KARACHI: Stepping into Ahmed Yousuf’s shop in Saddar you feel like Robinson Crusoe, the sole survivor of a shipwreck. But wait, you are not the only one to have survived. All this stuff around you has also been salvaged to be cleaned, polished and used again.
We are at an antiques shop dealing in old things and instruments taken out from the ships coming in at the ship-breaking yards at Gadani. There are wooden ship wheels, ship windows, old searchlights, deck lights, oil lamps, compasses, chronometers and what not. “I have been dealing in this kind of stuff for over 20 years now,” says Yousuf, who has now also brought his two sons into the business.
The antiques dealer says he realised the value of maritime instruments after having worked on ships for a few years. “I used to do odd jobs such as cleaning, checking oil, etc, on ships. But I learnt a lot about things on ships during that time. For instance, the wood and metal used in the making of ships is not ordinary wood or metal. It has all been treated so that it wouldn’t attract termites or rust. Even the glass in the ship windows is bulletproof,” he says. “Thus everything can be reused,” he adds.
Using a bit of innovation and creativity, Yousuf’s son, Waqar Ahmed, has used the brass ship windows to make pretty centre tables in people’s drawing rooms. The wooden captains’ wheels he has used to fix clocks for hanging on walls. He has also polished the old spotlights and copper oil lamps from a ship to make them as good as new. Now they lay packed in plastic sheets inside cardboard boxes, ready to be shipped somewhere. “There is a big market for these abroad. We have customers in England, Belgium, Australia, etc, who are willing to pay big bucks for these items,” beams the son.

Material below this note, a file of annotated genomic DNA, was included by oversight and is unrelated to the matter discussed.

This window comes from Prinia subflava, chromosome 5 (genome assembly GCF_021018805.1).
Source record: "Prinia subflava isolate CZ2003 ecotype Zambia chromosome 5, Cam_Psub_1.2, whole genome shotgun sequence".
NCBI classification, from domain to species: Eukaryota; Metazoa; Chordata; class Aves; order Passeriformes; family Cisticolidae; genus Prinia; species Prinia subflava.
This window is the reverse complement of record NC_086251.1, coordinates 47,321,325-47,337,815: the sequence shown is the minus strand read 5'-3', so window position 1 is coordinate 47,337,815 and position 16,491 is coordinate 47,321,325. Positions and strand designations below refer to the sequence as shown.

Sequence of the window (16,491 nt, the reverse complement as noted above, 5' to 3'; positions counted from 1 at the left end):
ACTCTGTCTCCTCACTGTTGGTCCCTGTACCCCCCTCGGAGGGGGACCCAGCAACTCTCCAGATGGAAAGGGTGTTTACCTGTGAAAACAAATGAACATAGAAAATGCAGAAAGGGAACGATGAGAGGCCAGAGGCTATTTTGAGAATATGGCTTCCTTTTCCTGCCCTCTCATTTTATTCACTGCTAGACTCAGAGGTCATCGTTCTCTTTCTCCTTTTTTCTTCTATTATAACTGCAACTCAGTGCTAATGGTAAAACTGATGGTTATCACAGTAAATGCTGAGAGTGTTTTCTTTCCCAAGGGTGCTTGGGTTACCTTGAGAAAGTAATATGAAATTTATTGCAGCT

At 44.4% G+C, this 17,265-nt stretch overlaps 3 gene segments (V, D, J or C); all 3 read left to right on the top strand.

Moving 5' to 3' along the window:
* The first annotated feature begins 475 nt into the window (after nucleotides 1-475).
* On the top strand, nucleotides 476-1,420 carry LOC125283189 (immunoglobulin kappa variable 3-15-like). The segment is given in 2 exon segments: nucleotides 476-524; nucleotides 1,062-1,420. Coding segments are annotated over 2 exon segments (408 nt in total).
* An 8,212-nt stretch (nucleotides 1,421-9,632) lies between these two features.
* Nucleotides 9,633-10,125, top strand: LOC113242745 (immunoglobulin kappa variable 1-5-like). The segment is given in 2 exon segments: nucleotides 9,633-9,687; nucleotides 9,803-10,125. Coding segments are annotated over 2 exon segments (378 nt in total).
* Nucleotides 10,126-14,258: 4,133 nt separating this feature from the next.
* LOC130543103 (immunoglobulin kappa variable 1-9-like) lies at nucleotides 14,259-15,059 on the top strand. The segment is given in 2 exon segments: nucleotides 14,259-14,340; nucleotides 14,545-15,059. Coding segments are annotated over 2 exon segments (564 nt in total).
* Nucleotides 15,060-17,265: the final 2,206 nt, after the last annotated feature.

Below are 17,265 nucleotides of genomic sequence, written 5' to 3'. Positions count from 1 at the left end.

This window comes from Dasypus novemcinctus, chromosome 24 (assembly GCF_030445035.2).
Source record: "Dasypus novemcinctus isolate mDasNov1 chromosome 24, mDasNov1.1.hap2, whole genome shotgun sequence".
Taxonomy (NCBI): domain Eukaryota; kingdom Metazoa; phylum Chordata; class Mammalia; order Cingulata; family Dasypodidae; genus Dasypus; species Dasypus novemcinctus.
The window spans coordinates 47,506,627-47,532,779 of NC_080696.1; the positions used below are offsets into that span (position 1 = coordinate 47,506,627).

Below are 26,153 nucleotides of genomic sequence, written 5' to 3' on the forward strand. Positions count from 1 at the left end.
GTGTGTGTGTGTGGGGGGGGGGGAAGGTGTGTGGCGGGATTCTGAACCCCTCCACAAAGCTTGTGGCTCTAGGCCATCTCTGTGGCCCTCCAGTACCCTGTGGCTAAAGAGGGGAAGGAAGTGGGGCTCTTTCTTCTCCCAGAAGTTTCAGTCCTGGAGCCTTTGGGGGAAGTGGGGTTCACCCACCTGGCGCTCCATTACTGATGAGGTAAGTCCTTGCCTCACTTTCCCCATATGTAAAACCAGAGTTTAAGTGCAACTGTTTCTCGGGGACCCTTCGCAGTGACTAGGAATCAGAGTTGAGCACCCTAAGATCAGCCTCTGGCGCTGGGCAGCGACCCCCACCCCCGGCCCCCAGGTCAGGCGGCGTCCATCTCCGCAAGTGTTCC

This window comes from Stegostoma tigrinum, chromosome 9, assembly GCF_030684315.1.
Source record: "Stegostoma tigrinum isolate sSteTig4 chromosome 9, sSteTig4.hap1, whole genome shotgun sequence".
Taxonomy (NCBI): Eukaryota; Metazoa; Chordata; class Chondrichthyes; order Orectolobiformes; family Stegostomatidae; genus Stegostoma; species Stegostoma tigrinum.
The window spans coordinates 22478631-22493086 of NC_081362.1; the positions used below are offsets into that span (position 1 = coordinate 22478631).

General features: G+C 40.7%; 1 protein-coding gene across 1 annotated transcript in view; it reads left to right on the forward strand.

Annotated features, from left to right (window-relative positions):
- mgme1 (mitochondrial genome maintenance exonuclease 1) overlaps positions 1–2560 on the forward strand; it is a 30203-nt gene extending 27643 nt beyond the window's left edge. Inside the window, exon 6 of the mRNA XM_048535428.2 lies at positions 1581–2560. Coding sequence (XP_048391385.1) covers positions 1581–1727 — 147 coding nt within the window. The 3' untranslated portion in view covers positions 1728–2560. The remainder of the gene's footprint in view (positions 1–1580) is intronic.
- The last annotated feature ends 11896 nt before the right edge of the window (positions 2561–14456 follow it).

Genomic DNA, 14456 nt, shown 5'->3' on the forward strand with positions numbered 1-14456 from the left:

Thus an old round brass ship window can cost between Rs16,000 and Rs20,000. An old wooden steering wheel may cost you Rs5,000 to Rs100,000 depending on its size. Similarly, the copper oil lamps also cost Rs20,000 each. “But these are the local prices, mind you,” says Waqar. “Overseas customers don’t mind paying far more than this. They often reach us through our website,” he adds.
He explains that they also provide the name and history of the ships all these things originally belong to. “In fact, we also take care to include a ship’s nameplate, which also carries a bit of its history including the name of its manufacturer and the year of its commissioning in our purchase of the old maritime stuff,” he says. “It adds value to the things,” he adds.
But the things in the shop seem very old and dull. “What’s the point in polishing everything before finding a customer for them?” Yousuf wonders aloud. “We clean and polish things according to the customers’ wishes. Some take them from us as they are and clean them themselves, some ask us to do it. Don’t forget we deal in junk and scrap, so it looks like that, too,” he smiles.
Published in Dawn, January 22nd, 2017